By Genoa Barrow | OBSERVER Senior Staff Writer

The Sacramento County Board of Supervisors says it “wholly disagreed” with most of a recent Grand Jury report that it abandoned responsibility for COVID-19 CARES Act funding and it won’t be implementing any of its recommendations.

“The use of CARES Act funding has been examined by an independent auditor, who found no misuse of those or any other federal funds,” District 5 Supervisor and Board Chair Don Nottoli said at last week’s meeting.

“The Board was actively engaged in the County’s pandemic response,” Notolli continued.

The Grand Jury found that the Sacramento County Board of Supervisors “abandoned the Public Health Office as COVID-19 emergency engulfed Sacramento.” Following a nearly year-long secret investigation, the Grand Jury concluded that the Sacramento County Board of Supervisors “made questionable and opaque maneuvers that skirted the intent of the CARES Act, to the benefit of County coffers and with scant regard for the needs of its citizens.”

As first reported by the Sacramento OBSERVER, the County Board of Supervisors allowed then County Executive Nav Gill to give $132.86 million of its federal pandemic response funds for payroll for public health and safety employees, with the Sheriff’s Department receiving 78%, $104.2 million, of that money. The OBSERVER obtained documents from a whistleblower back in 2020 that detailed the spending.

“An extensive investigation into the handling of the COVID-19 crisis by the Sacramento County Office of Public Health (OPH) has led the Grand Jury to find that the County Board of Supervisors ignored its Public Health Officer for five months before finally engaging in any sort of dialogue regarding the County’s COVID-19 activities and its impact on County residents,” read an April statement from the grand jury, which made its findings public on February 16.

The Grand Jury report includes 14 findings and five recommendations.

“The Board wholly disagreed with seven of the Grand Jury’s findings, partially disagreed with two and agreed with one,” reads the County’s statement. “The County did not respond to the finding that the Sheriff’s Office did not enforce the Public Health Order, as the Board does not have decision-making authority over that office.”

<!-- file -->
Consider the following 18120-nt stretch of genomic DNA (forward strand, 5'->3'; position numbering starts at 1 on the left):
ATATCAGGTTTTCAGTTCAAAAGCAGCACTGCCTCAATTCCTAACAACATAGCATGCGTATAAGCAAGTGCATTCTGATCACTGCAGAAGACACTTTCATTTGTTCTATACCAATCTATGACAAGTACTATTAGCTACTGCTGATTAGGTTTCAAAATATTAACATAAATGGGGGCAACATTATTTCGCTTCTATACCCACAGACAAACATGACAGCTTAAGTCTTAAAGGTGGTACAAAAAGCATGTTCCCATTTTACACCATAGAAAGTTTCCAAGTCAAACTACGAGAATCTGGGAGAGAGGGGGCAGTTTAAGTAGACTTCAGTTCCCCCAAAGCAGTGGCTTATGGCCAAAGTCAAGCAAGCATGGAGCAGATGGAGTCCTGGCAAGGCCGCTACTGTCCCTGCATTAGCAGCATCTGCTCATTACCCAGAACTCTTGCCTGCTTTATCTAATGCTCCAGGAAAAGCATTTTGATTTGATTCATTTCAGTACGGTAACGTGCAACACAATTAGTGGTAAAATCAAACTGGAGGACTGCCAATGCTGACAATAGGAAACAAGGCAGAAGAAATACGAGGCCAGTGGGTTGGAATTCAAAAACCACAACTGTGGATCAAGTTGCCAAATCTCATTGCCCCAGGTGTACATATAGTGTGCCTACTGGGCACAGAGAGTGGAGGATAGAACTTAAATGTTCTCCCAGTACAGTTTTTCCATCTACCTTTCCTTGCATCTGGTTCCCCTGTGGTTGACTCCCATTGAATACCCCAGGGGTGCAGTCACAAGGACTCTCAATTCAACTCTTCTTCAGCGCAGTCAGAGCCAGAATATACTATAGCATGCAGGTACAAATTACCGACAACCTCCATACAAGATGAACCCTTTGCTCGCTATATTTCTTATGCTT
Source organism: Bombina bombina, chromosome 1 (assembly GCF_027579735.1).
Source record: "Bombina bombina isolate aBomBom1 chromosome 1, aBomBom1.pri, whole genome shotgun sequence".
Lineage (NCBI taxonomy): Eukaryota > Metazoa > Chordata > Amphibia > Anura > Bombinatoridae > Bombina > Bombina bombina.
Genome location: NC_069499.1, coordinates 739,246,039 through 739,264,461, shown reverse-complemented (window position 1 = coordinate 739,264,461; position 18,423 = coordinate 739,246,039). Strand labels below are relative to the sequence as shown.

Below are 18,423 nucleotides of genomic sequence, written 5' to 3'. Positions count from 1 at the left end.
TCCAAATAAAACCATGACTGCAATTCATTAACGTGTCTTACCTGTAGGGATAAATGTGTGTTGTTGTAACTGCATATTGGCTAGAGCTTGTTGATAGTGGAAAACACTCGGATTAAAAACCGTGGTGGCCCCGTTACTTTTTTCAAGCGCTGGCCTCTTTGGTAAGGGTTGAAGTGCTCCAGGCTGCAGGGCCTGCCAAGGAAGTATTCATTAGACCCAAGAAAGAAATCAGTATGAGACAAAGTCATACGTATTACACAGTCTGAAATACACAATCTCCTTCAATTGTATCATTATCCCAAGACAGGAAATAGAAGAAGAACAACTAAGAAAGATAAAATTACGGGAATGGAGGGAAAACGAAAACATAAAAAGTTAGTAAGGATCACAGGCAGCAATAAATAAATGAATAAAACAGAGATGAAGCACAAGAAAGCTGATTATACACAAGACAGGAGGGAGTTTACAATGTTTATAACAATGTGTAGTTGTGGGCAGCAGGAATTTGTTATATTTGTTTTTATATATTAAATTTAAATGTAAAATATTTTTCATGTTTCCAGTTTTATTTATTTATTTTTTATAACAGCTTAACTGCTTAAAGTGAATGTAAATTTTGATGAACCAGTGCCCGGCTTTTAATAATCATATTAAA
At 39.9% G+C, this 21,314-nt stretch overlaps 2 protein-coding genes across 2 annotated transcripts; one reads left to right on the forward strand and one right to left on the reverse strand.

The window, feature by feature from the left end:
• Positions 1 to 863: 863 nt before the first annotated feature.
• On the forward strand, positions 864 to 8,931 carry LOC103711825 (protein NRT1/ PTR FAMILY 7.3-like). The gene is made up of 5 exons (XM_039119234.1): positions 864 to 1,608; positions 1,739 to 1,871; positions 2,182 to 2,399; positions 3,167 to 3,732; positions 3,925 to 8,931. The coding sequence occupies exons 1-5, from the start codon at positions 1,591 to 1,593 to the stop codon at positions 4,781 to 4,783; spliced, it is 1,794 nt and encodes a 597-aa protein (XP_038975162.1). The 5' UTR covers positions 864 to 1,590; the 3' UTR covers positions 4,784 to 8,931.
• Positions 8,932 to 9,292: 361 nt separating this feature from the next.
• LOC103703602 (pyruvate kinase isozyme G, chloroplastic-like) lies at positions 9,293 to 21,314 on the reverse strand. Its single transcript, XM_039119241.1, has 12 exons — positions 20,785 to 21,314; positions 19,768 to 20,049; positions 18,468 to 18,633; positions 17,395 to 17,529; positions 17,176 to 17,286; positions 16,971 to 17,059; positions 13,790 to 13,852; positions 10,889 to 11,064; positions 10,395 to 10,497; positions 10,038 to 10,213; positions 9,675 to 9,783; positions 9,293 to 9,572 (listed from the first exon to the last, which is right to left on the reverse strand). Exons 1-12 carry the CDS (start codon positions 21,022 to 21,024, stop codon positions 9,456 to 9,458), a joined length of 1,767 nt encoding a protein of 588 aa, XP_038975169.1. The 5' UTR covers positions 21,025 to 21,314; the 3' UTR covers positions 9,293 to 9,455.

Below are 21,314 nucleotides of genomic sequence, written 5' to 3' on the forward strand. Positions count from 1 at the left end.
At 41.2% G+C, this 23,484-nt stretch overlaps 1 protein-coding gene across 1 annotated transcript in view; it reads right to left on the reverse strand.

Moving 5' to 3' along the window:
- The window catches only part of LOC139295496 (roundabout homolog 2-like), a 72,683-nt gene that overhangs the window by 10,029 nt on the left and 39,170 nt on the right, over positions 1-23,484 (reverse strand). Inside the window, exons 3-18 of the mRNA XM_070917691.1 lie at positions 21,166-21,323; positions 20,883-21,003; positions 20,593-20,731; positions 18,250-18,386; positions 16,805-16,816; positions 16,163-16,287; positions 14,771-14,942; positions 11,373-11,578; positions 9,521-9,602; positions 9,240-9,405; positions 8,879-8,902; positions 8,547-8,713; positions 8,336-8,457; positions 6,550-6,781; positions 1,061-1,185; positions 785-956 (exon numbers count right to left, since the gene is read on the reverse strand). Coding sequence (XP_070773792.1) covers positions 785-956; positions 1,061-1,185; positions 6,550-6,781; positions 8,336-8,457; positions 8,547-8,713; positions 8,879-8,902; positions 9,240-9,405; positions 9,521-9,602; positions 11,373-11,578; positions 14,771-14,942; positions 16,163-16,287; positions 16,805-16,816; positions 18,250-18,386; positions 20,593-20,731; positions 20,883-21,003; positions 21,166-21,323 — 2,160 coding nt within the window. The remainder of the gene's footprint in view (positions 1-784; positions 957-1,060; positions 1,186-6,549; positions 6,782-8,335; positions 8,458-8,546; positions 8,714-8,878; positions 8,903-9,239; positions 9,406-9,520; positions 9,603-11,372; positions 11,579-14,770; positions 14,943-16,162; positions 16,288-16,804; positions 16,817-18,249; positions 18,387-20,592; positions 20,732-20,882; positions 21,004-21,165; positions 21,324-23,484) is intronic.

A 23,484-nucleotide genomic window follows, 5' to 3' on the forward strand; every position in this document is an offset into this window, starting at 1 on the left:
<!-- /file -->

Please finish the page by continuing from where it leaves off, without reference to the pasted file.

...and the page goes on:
The Board denies abdicating its responsibility to determine community needs and to provide oversight in the development and implementation of the County COVID-19 response.

“Given the urgent need for a response that was not delayed due to administrative processes, the Board adopted resolutions to authorize County staff, including the directors of Health Services and Human Assistance, to respond to the emergency and accept COVID-19 related funding,” reads the County’s statement.

The Board of Supervisors also disagrees that it used the vast majority of the CARES Act funding it received to augment the County budget and support county operations while providing minimal support to the Sacramento County Health Department or other County agencies to address community needs resulting from the COVID-19 pandemic, neglecting its public support responsibility.

County officials say the Grand Jury’s recommendations are “unwarranted” and “would dilute and confuse” policies they already have in place. 

The County had 60 days to respond to the grand jury report and approved the response on day 56, at its April 27 meeting. 

The District Attorney’s Office says it is under no obligation to take action.

“The Grand Jury’s report did not require or invite a response by the District Attorney’s Office, nor was any such response required by law.  The Grand Jury, which was acting in a civil capacity, made no findings or recommendations regarding any potential criminal activity,” Chief Deputy District Attorney Rod Norgaard said.

“This matter has not been referred to this office by the Grand Jury or by any law enforcement agency for criminal prosecution.  The Grand Jury’s report and the County of Sacramento’s response regarding this use of federal money do not appear to raise any criminal issues that would be addressed at the county level.  As such, there is no action to be taken by this office at this time,” Norgaard continued.

 The Board of Supervisors’ full response can be viewed online at